A platform full of excellent speakers, some great stories and a packed out meeting room make for good vibes. The room used, Nunn Hall, had been reconfigured to suit this particular meeting, with an area cleared for wheelchair users, and a team of people set up to provide DSL.

The platform before the meeting
The platform before the meeting
DSL provision in place.
DSL provision in place.
All set for the meeting.
All set for the meeting.

It is in the context of this meeting, and the stories of protest contained therein that I choose to make my first mention of October 4th in Manchester, when we will be protesting outside the Tory conference and this protest should be built as big as possible.

LINKS

I am finishing this brief post with a few links, one of them accompanied by an infographic.

My first link is a facebook page about the horror that is TTIP.

My second and third links are both related to environmental issues:

1)From avaaz this call to protect our oceans from the rapacity of big mining companies.

2)From rawstory more about the consequences of fracking (see also my previous blog post).

Ending this post with a bang, this link and infographic courtesy of Jo Stevens, Labour MP for Cardiff.

It is not often that I use a picture that is not my own as a feature image, but this time I am.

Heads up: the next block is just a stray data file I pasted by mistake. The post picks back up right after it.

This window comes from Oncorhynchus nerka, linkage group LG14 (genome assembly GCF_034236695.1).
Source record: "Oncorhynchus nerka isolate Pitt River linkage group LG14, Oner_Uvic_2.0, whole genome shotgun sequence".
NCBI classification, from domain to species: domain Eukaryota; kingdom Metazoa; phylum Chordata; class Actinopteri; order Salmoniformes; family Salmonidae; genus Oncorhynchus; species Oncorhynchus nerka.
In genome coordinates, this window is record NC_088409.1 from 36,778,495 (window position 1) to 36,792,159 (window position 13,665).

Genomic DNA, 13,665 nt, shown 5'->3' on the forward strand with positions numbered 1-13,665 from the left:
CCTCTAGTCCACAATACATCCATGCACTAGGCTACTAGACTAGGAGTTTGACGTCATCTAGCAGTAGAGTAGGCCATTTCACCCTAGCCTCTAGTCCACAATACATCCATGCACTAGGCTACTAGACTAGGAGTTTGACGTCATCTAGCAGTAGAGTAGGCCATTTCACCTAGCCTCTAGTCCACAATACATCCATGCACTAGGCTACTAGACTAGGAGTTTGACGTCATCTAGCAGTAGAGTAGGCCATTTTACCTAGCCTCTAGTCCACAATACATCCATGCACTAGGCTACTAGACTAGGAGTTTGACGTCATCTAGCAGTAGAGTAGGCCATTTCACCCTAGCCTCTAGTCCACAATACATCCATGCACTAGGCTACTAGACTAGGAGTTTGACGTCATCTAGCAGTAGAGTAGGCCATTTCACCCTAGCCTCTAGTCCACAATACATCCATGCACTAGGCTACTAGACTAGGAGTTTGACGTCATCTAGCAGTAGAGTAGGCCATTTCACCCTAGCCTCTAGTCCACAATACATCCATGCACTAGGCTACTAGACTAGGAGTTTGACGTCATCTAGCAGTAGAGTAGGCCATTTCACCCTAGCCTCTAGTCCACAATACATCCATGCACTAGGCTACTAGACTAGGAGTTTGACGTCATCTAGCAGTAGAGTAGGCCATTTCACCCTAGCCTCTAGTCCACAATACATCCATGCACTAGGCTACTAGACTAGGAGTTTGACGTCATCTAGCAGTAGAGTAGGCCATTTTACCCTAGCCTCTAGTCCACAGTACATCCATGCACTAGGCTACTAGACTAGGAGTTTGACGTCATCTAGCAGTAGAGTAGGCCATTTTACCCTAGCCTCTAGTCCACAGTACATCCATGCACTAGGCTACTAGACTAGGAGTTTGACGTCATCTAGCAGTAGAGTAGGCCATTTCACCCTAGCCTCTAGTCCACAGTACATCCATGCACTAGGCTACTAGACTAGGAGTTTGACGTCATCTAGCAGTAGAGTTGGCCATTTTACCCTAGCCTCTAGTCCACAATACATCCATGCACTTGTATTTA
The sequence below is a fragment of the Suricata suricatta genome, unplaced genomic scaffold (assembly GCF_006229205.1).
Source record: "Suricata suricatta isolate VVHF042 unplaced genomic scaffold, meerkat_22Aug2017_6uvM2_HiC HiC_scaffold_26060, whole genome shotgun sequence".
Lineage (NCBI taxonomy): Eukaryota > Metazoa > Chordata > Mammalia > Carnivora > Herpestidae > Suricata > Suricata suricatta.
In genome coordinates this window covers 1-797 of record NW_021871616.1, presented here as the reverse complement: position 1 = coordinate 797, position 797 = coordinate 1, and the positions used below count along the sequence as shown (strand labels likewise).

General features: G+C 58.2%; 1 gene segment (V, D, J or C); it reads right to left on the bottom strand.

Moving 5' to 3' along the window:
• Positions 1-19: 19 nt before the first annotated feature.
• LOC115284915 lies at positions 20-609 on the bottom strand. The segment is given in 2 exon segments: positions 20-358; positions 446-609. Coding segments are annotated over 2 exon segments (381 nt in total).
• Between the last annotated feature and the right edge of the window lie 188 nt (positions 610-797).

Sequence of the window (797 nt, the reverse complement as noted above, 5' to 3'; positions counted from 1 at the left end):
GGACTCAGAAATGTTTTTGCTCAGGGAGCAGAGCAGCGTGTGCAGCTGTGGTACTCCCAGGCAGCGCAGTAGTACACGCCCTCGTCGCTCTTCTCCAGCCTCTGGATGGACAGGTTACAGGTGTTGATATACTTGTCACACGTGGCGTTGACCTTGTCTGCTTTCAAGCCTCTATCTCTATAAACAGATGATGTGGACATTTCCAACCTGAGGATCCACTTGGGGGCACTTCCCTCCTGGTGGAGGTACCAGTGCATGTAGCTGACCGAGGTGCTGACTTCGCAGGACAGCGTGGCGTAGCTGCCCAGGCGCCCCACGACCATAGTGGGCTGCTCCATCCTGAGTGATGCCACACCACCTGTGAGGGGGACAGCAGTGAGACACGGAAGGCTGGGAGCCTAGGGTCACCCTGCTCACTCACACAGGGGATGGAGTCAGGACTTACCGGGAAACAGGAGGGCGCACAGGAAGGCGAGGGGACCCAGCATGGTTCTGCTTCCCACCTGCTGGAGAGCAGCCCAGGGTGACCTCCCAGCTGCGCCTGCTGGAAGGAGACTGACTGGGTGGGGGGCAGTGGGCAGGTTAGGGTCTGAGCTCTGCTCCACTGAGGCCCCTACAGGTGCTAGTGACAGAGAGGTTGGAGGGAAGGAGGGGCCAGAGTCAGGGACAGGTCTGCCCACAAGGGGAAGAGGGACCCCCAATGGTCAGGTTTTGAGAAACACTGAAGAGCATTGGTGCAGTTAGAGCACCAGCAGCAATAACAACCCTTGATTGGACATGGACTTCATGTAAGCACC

It is not often that I use a picture that is not my own as a feature image, but this time I am.

Marxism 2015 7: Sunday Morning

An account of the first part of Sunday at Marxism 2015 and a fistful of important links.

INTRODUCTION

Welcome to the latest installment in my series of posts about my experiences at Marxism 2015, the five day political festival in central London organised by the Socialist Workers Party. Check out the previous posts in the series. As well as the post itself I have some important links to share – and on the subject of sharing I hope you will be inspired to share this post!

GETTING THERE

The journey in had two variations on previous days – firstly my host was able to give me a lift to Walthamstow Central, saving some money on the Oyster Card, and secondly I decided to change to the Piccadilly line at Finsbury Park because Russell Square is actually the closest station to the Institute of Education. My dislike of lifts reduced the theoretical benefits of saving distance because the only other method of access to street level is via the stairs, of which there are 175.

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These balloon pictures are from the southbound Piccadilly line platform at Finsbury Park.

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The Piccadilly line is currently constituted.
The Piccadilly line is currently constituted.
A new style of schematic diagram now on display at many stations.